Nature uncovers the secret lives of creatures that never grow old:
A comparison of standardized demographic patterns across 46 species, published today in Nature, suggests that the vast diversity of ‘ageing strategies’ among them challenges the notion that evolution inevitably leads to senescence, or deterioration of mortality and fertility, with age, says Owen Jones, a biologist at the University of Southern Denmark in Odense, who led the study.
“By taking a grand view and doing a survey across species, we found plenty of violations of this underpinning theory,” says Jones.
To compare fertility and mortality patterns, the authors assembled published life-history data sets for 11 mammals, 12 other vertebrates, 10 invertebrates, 12 vascular plants and a green alga, and standardized the trajectories — dividing mortality rates at each point in the lifespan by the average mortality rate.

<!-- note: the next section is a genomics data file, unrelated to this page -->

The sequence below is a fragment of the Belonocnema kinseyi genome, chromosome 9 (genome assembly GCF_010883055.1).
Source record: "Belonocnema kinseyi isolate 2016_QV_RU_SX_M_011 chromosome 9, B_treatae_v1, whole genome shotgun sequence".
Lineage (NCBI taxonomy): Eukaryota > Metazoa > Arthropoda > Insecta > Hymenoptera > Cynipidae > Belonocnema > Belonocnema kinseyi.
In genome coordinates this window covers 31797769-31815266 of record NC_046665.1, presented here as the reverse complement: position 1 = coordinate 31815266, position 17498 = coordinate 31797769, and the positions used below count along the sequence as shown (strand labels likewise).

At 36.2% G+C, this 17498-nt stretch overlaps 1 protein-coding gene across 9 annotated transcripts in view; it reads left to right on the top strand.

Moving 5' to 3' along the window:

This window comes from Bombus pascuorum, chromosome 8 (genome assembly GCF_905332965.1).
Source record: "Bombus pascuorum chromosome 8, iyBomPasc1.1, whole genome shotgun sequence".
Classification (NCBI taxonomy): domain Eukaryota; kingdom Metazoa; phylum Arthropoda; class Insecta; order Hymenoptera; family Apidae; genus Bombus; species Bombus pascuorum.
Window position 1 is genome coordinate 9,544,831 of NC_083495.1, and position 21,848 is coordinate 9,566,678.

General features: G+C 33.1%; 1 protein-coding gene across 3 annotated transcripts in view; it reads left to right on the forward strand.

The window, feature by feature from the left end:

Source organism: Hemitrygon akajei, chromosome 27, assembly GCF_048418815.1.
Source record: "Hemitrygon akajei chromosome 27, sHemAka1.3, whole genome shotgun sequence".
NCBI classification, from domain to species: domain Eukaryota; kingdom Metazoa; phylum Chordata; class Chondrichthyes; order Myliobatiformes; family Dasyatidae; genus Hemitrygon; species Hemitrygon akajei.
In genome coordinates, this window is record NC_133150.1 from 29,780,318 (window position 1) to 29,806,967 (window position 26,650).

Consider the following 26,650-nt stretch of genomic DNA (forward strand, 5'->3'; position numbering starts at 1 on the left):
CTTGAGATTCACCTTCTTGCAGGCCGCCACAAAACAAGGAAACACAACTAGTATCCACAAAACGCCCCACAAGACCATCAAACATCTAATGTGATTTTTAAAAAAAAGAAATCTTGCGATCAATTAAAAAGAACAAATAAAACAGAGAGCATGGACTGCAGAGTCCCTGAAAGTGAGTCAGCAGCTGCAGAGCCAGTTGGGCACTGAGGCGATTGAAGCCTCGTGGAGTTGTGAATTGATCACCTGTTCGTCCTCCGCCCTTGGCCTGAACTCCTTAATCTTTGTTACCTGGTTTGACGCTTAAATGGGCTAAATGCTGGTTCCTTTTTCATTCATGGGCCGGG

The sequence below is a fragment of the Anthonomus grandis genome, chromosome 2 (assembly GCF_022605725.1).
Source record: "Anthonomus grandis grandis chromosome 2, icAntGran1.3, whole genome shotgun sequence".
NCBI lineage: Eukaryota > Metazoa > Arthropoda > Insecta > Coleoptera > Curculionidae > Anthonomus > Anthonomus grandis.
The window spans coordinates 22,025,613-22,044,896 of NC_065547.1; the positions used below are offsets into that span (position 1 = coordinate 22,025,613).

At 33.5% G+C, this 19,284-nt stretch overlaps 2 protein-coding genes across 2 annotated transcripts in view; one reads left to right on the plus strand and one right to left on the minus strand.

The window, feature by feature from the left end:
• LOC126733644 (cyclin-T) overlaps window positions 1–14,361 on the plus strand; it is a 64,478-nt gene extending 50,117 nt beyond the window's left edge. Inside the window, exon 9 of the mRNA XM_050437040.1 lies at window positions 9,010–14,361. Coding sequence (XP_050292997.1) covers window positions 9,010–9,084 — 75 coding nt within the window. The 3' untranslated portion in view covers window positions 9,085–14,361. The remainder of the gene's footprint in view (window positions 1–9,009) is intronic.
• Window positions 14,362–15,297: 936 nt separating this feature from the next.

They found no association between the length of life and the degree of senescence. Of the 24 species showing the most abrupt increase in mortality with age, 11 had relatively long lifespans and 13 had relatively short lifespans. A similar split in lifespan occurred in the species that had a less abrupt increase in mortality.